The abused cop-out that is the sub judice rule

2015-03-09 10:00

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What did he know and when did he know it? That is the question that confronted Deputy President Cyril Ramaphosa in Parliament this past week. It is a question that former US president Richard Nixon chose not to answer rather than face impeachment. He resigned instead.

The allegation was that Nixon had stolen (or caused to be stolen) audio tapes of his telephone conversations with various insalubrious characters because

the tapes implicated him in unlawful conduct. That was in June 1973 in Washington.

A little shy of 42 years later, the same question was put to our deputy president inside the parliamentary chamber in Cape Town.

It related to the irrationally unexplained presence of a signal-jamming device in the parliamentary chamber that made it impossible for journalists to post parliamentary news on social media platforms and elsewhere in the performance of their constitutional right. Ramaphosa, too, performed a deft toyi-toyi around the question and invoked the careworn sub judice rule.

South African politicians aren’t known for falling on their swords in the face of what some among us might consider unlawful conduct.

That is beneath our politicians and their God-given right to lead us all to the Promised Land.

Politicians are ambidextrous creations that, like the main character in a Shaolin movie, have the uncanny knack of always landing on their feet, against all odds.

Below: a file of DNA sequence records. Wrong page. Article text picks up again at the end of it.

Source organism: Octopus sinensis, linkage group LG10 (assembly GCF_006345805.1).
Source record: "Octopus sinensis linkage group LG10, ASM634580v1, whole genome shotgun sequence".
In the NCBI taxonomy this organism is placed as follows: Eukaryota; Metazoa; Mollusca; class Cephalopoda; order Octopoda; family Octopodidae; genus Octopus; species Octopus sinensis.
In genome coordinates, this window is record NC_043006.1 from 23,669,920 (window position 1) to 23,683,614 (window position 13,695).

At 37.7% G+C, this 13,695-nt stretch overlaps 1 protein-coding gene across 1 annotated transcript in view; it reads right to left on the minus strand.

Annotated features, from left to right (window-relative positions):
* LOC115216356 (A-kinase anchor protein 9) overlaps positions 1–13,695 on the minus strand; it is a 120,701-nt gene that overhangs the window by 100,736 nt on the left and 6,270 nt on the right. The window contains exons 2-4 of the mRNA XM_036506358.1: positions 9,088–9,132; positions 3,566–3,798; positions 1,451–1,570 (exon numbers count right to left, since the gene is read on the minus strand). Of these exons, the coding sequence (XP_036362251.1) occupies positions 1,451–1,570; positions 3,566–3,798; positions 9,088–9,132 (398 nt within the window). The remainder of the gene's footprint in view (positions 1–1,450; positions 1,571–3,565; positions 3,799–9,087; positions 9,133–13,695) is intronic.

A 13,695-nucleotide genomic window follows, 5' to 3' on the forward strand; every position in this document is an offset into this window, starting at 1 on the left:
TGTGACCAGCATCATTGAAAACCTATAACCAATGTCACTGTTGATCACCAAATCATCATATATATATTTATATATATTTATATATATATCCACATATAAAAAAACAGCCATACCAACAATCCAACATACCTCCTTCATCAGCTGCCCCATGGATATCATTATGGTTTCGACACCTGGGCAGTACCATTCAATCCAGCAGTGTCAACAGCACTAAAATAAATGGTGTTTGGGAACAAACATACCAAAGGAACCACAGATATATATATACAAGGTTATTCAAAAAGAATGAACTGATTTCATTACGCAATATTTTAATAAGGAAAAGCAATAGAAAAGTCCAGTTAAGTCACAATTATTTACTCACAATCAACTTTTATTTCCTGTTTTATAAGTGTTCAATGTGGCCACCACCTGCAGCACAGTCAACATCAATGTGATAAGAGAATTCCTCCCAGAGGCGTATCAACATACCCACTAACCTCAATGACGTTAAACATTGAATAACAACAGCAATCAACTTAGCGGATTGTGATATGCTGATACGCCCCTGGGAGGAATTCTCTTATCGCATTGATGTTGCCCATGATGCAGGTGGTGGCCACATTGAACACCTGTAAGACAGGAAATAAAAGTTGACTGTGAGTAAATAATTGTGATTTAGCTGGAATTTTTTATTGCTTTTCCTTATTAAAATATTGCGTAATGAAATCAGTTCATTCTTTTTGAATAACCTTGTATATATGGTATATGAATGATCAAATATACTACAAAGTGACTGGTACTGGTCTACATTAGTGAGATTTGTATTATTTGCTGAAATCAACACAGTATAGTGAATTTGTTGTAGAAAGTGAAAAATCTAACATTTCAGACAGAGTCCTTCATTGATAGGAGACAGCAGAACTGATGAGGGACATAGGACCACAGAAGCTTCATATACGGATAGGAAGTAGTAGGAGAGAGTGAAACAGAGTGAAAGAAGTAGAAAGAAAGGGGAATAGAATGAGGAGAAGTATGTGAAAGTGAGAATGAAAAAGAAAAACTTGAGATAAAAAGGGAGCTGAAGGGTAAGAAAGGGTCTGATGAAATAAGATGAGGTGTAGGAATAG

So, true to form, the deputy president did not disappoint. Sub judice, said he, and that was that.

But was it, really? Of all the legal defences available to humanity, thesub judice rule is probably the most abused in South Africa.

A relic of the trial-by-jury system, it was intended to serve as a shield for juries from being possibly improperly influenced by comments outside the courtroom about the case on which they would soon deliberate and render a verdict.

Thus, juries would be forbidden from talking to anyone outside their number about the case they were hearing, lest they be influenced.

This led to reverence for thesub judice rule, which means “still under consideration by a jury”.

But in South Africa there is no danger of a jury being improperly influenced by the loud musings of a deputy president about a signal-jamming device inside the parliamentary chamber.

Simply put, we don’t even have juries. Here we have people called judges to deliberate on these things. And our law affords them the presumption of impartiality.

In other words, judges are presumed to be impartial even in the wake of a deputy president’s owning up inside the parliamentary chamber to knowing a thing or two about how, why, when and by whom a signal-jamming device came to festoon the parliamentary columns.

In any event, what is said in the parliamentary chamber stays in the parliamentary chamber. It is privileged and cannot be used to hoist the deputy president by his own petard in subsequent court proceedings.

In short, the sub judice rule does not avail the deputy president.

Ngalwana is a senior counsel member of the Johannesburg Bar

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